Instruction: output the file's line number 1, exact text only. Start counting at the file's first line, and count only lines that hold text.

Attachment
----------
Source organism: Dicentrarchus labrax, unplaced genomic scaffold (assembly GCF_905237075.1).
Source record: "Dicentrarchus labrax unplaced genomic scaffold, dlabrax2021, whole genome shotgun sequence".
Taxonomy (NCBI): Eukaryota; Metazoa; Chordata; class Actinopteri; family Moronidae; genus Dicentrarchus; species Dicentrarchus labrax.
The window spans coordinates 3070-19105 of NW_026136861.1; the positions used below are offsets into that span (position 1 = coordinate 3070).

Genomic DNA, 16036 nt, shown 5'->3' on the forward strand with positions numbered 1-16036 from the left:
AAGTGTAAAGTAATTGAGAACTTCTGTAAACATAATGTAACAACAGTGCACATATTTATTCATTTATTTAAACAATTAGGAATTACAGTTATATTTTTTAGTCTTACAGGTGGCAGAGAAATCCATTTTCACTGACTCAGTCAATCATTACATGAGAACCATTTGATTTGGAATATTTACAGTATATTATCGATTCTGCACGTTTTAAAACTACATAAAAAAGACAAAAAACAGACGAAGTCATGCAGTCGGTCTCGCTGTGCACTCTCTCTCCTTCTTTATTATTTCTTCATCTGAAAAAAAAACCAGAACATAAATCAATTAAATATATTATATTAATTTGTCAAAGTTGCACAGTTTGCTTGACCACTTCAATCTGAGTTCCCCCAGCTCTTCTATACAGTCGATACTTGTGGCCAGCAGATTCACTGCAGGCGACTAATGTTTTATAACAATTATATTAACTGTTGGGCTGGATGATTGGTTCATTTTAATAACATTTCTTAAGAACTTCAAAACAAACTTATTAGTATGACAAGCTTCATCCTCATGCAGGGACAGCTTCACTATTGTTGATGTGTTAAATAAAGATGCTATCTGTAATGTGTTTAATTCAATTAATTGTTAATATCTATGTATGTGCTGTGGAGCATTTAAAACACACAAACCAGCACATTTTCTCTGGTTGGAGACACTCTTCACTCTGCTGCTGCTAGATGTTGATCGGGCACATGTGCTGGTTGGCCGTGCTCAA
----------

Source organism: Dicentrarchus labrax, unplaced genomic scaffold (assembly GCF_905237075.1).